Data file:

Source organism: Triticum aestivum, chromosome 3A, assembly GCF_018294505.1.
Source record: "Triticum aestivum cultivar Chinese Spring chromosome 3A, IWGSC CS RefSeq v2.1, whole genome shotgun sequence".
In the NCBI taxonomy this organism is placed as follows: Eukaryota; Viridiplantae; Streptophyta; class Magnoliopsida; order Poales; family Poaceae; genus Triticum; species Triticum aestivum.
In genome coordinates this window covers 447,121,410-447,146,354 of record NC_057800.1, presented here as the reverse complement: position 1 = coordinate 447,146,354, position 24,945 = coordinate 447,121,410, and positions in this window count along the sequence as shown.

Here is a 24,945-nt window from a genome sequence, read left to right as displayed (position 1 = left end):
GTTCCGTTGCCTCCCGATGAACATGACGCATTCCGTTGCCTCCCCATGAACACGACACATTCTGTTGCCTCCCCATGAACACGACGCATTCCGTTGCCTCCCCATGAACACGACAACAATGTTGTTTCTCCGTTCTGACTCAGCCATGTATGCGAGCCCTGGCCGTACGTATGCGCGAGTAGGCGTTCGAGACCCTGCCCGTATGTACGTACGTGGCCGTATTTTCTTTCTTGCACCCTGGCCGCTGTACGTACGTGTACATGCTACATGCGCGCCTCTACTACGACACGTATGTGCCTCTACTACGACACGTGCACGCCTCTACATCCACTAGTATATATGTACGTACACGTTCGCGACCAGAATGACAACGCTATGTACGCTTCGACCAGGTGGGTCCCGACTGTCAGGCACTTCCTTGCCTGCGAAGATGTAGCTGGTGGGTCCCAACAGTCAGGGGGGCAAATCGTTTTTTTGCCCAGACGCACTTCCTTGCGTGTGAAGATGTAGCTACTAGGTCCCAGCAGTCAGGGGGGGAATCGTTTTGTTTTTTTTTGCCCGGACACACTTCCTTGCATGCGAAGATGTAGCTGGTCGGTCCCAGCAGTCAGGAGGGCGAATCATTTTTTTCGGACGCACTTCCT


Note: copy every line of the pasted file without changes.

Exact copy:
Source organism: Triticum aestivum, chromosome 3A, assembly GCF_018294505.1.
Source record: "Triticum aestivum cultivar Chinese Spring chromosome 3A, IWGSC CS RefSeq v2.1, whole genome shotgun sequence".
In the NCBI taxonomy this organism is placed as follows: Eukaryota; Viridiplantae; Streptophyta; class Magnoliopsida; order Poales; family Poaceae; genus Triticum; species Triticum aestivum.
In genome coordinates this window covers 447,121,410-447,146,354 of record NC_057800.1, presented here as the reverse complement: position 1 = coordinate 447,146,354, position 24,945 = coordinate 447,121,410, and positions in this window count along the sequence as shown.

Here is a 24,945-nt window from a genome sequence, read left to right as displayed (position 1 = left end):
GTTCCGTTGCCTCCCGATGAACATGACGCATTCCGTTGCCTCCCCATGAACACGACACATTCTGTTGCCTCCCCATGAACACGACGCATTCCGTTGCCTCCCCATGAACACGACAACAATGTTGTTTCTCCGTTCTGACTCAGCCATGTATGCGAGCCCTGGCCGTACGTATGCGCGAGTAGGCGTTCGAGACCCTGCCCGTATGTACGTACGTGGCCGTATTTTCTTTCTTGCACCCTGGCCGCTGTACGTACGTGTACATGCTACATGCGCGCCTCTACTACGACACGTATGTGCCTCTACTACGACACGTGCACGCCTCTACATCCACTAGTATATATGTACGTACACGTTCGCGACCAGAATGACAACGCTATGTACGCTTCGACCAGGTGGGTCCCGACTGTCAGGCACTTCCTTGCCTGCGAAGATGTAGCTGGTGGGTCCCAACAGTCAGGGGGGCAAATCGTTTTTTTGCCCAGACGCACTTCCTTGCGTGTGAAGATGTAGCTACTAGGTCCCAGCAGTCAGGGGGGGAATCGTTTTGTTTTTTTTTGCCCGGACACACTTCCTTGCATGCGAAGATGTAGCTGGTCGGTCCCAGCAGTCAGGAGGGCGAATCATTTTTTTCGGACGCACTTCCT